How 3D Printing is Helping People with Autism Today and Into the Future

How 3D Printing is Helping People with Autism Today and Into the Future

How 3D Printing is Helping People with Autism Today and Into the Future 

As 3D printing becomes more and more accessible, the possible benefits and uses are immeasurable. It’s an exciting time to learn more about what is currently possible in the world of 3D printing. And we can start to get a glimpse of what is yet to come.

If we were to look at one area specifically, we would see just how much potential there is. Take the vast scope of autism, for example. Whether we look at individuals with Autism or those who support them, we don’t have to search before we can see where 3D printing may move in the future.

Here is a brief overview of some areas in that 3D printing can be used to support those with an autism spectrum disorder. And of course, because autism by its very nature is a spectrum, the uses and applications of 3D printing are vast depending on the support needs of individuals.

Sensory gadgets and fidget spinners 

You may have noticed in recent years the rise of fidget toys and sensory gadgets being used by children. Of course, they can be used by teens and adults too. There is a good reason for their use. Fidget toys can be used to promote focus and help to calm the brain. The beauty of 3D printing is, that you can create your own sensory toy or fidget spinner. The quickest and easiest way would be to use a website like to download a design. Once downloaded, you can start printing. The materials needed, such as skateboard bearings are easily accessible.

One of the exciting aspects of 3D printing is that all of your designs can be customisable to the unique needs of an individual. But who is going to create these 3D prints? Well, it depends on the specific case.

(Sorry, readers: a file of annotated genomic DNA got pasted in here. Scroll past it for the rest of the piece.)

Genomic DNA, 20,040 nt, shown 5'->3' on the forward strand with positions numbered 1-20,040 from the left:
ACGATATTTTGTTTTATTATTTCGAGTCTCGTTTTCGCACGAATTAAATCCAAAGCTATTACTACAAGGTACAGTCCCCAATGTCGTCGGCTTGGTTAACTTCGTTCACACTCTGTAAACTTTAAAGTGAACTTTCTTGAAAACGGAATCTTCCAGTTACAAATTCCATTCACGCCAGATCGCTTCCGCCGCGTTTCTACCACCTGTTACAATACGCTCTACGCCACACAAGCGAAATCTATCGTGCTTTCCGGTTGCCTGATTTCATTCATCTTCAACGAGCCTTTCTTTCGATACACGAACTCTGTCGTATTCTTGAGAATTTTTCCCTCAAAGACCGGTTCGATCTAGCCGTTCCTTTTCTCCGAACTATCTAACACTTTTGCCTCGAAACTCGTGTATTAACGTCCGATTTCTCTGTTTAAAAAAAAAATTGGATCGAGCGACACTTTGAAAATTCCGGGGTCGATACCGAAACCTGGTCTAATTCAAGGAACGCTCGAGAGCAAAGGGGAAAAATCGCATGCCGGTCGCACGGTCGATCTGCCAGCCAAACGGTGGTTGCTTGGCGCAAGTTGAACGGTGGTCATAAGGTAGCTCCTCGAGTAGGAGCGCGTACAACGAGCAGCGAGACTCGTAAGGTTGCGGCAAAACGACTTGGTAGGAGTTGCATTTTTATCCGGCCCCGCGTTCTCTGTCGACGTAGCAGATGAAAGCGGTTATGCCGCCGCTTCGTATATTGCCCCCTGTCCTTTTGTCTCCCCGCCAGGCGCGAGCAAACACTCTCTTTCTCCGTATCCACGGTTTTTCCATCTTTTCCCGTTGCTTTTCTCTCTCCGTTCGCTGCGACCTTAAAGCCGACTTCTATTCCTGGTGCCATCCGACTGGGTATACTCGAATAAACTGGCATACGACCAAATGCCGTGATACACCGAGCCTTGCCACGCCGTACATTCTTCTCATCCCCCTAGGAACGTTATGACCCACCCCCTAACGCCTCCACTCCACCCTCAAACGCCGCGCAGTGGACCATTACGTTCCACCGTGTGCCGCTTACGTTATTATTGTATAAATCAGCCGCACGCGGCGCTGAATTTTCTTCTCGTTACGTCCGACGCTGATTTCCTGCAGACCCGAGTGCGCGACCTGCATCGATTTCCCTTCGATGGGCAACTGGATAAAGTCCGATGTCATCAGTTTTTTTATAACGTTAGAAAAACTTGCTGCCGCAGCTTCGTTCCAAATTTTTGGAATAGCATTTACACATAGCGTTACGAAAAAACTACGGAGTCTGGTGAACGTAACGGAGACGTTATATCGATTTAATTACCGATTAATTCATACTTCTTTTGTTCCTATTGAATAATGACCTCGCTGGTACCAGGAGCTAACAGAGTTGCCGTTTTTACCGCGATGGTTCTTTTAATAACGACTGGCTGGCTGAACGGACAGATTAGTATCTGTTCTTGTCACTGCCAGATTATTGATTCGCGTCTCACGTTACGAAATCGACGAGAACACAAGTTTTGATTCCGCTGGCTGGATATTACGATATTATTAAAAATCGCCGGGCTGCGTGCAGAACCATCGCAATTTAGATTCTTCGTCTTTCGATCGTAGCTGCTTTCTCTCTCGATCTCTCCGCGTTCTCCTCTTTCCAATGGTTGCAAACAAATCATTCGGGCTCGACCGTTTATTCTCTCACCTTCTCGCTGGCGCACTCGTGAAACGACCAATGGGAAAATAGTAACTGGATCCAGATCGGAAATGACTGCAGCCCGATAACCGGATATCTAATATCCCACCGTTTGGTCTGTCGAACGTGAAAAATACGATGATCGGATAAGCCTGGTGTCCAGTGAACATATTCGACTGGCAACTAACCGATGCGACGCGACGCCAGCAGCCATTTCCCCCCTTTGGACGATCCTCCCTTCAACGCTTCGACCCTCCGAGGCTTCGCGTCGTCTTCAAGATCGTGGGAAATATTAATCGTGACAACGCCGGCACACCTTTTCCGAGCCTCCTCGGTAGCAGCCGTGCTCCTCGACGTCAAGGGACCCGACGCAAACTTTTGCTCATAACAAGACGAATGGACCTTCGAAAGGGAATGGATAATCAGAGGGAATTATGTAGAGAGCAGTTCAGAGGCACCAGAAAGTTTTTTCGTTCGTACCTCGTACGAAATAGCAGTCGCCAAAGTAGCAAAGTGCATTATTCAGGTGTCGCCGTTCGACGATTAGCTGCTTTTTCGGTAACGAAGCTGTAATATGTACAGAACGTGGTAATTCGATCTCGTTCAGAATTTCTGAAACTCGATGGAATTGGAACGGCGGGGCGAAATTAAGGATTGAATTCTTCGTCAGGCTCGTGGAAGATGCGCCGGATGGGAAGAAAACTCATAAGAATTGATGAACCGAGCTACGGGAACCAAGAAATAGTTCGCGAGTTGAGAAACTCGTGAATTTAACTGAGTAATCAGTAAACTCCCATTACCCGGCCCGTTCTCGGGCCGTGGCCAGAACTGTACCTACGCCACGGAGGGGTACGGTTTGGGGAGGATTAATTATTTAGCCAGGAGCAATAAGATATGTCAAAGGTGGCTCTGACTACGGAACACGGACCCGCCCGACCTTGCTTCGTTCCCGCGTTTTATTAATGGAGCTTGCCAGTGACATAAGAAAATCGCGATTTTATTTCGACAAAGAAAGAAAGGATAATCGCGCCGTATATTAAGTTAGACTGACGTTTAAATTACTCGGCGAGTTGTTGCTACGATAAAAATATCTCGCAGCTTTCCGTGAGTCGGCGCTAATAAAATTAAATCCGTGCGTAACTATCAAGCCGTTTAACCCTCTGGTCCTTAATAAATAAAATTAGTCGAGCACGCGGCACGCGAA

Parents of children with autism may work alongside their children to create their own fidget spinner or sensory cube. As the child is part of the 3D printing process, they can feel a sense of pride in what they have made. And it doesn’t need to stop with just one 3D object. The possibilities are endless. As the child learns more about the process, they may develop a keen interest in 3D printing. Anyone who knows a person with ASD well knows that they have an innate ability to hone a skill and become really proficient in that area. Before long, the child will be teaching the parent! It can be empowering to create your own gadget specific to your needs.

What about children with high support needs? 

Whether it is parents or teachers or other support staff, there is a whole team of people who care for individuals with high needs. The people closest to the person with autism know exactly what that child needs. So, it makes complete sense that this team could design bespoke aids and equipment to assist the child in numerous ways. Whether it be 3D printed cushions or other access devices to help with daily needs, the possibilities are huge.

There may be a need for non-speaking individuals to use tactile signs, schedules and other communication tools. These could be designed specifically for the person with autism and printed in real-time as the need arises.